The future of work in a post-COVID world

The Monetary Authority of Singapore is encouraging employers to rethink business priorities

The future of work in a post-COVID world

Has the pandemic shifted your business priorities? The Monetary of Singapore (MAS) is hoping that employers will sustain progressive practices like prioritising employee experience, increasing flexibility and using technology to streamline operations in the post-crisis world.

A study jointly commissioned by MAS and the Association of Banks in Singapore (ABS) found that those practices can help banks ‘future proof’ their workplaces and prep the organisation for the next pandemic. MAS compiled some best practices and is offering it as a guide to help organisations build resilience.

Some suggested practices include:

  • Strengthening systems to allow functions like HR, IT and facilities management to respond quickly during a crisis
  • Improving office design to allow greater flexibility
  • Tapping on tech to enhance employee experience
  • Creating a ‘proactive’ business resilience plan or BCP
  • Decentralising workplace locations from the CBD to avoid crowding issues
  • Reassessing ‘must-have’ and ‘good-to-have’ initiatives when designing future work spaces

“Banks in Singapore have adapted their operations quickly over the past year to cope with the COVID-19 outbreak,” said Samuel Tsien, chairman at ABS and group CEO at OCBC Bank. “However, the longer-term impact of the pandemic on social behaviours and workplace norms is not yet fully known and understood.”

Read more: Designing an office for the post-pandemic future

The five-month study was done in collaboration with a multi-disciplinary team of experts to ensure proper consult on issues like managing infectious diseases and workplace health of safety. This included healthcare professionals like Prof. Tan Chorh Chuan, chief health scientist at Ministry of Health, and Adj. Asst. Prof. Kalisvar Marimuthu, senior consultant at the National Centre for Infectious Diseases.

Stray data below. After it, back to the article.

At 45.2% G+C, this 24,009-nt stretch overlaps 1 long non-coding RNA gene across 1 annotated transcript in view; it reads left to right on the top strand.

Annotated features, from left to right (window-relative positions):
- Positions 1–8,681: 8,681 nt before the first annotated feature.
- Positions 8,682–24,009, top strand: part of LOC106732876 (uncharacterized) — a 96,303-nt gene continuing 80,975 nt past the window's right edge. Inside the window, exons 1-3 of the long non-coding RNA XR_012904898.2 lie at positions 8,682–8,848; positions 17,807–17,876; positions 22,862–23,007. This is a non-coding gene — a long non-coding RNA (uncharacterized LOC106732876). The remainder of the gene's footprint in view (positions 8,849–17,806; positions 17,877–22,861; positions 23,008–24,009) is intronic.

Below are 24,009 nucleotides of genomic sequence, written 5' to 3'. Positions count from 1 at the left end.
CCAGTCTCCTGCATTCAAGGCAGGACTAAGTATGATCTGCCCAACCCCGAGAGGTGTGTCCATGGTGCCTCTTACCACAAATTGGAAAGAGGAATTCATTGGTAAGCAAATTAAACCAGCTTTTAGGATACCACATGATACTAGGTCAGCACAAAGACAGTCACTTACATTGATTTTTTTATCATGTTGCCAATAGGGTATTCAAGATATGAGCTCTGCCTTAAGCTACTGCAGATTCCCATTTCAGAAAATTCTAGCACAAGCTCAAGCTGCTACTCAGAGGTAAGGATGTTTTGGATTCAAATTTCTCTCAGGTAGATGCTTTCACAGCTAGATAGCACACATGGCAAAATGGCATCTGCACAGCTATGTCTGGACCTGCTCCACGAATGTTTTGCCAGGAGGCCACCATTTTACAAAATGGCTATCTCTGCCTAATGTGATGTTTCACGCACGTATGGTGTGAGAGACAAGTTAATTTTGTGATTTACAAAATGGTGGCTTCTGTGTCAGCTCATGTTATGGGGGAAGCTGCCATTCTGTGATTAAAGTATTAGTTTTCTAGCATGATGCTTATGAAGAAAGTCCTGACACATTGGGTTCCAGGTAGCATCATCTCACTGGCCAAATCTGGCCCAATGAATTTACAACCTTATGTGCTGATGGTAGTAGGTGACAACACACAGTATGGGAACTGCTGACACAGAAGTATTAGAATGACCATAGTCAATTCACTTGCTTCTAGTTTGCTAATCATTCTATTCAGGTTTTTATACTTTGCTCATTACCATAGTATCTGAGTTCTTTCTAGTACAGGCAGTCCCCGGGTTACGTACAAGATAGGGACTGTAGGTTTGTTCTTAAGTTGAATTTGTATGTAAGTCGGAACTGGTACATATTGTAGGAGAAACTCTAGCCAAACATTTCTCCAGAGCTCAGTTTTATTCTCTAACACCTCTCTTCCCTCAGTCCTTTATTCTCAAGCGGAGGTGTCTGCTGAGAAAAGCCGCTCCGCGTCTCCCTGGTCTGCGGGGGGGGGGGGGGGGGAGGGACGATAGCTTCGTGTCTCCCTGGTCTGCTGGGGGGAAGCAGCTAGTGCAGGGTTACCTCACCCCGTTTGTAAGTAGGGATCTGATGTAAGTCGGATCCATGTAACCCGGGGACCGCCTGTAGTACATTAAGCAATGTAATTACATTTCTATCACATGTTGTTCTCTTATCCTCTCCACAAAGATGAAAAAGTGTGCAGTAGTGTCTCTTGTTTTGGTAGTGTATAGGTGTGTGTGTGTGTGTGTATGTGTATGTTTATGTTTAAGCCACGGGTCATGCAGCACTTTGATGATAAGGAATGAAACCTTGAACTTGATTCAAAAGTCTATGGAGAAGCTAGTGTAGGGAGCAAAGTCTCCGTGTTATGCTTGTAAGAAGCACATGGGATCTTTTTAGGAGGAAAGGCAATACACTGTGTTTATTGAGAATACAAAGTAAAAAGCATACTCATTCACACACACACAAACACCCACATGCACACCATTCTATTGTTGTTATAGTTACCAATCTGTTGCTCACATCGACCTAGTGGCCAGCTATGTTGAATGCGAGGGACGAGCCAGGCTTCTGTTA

Also, workplace design experts from the Building and Construction Authority and Workplace Safety and Health Council, as well as NUS dean of School of Design and Environment, Prof. Lam Khee Poh.

While it is not intended to be a set of policy guidelines, the study aims to guide banks in their forward planning for a safe and resilient work environment, said Tsien.

Mitigating risks in remote work

In addition to the guide, MAS and ABS had issued earlier this month a study on managing new risks in the remote world of work and how financial institutions can mitigate them. It also examined the impact on people and culture that may be brought about by remote working.

They listed possible risks in the areas of operations, technology and information security, fraud and staff misconduct, and legal and regulatory risks. MAS advised firms to continually review and ‘enhance their risk management practices to address evolving risks’.

Read more: Are gig workers the future of finance?

“Over the years, banks have invested consistently and significantly in risk management and technology,” Tsien said in a separate statement. “The investments have enabled the industry to quickly and effectively respond to the COVID-19 outbreak and ensure that banking services are not disrupted during the crisis.

“Where their roles permitted, banks have made arrangements to facilitate their employees to work from home in a safe and secured environment and allowed the continued provision of services that our customers needed.

“The good practices captured in the paper will serve as a valuable reference guide to all banks as remote and flexible work arrangements continue to be adopted as the pandemic evolves.”

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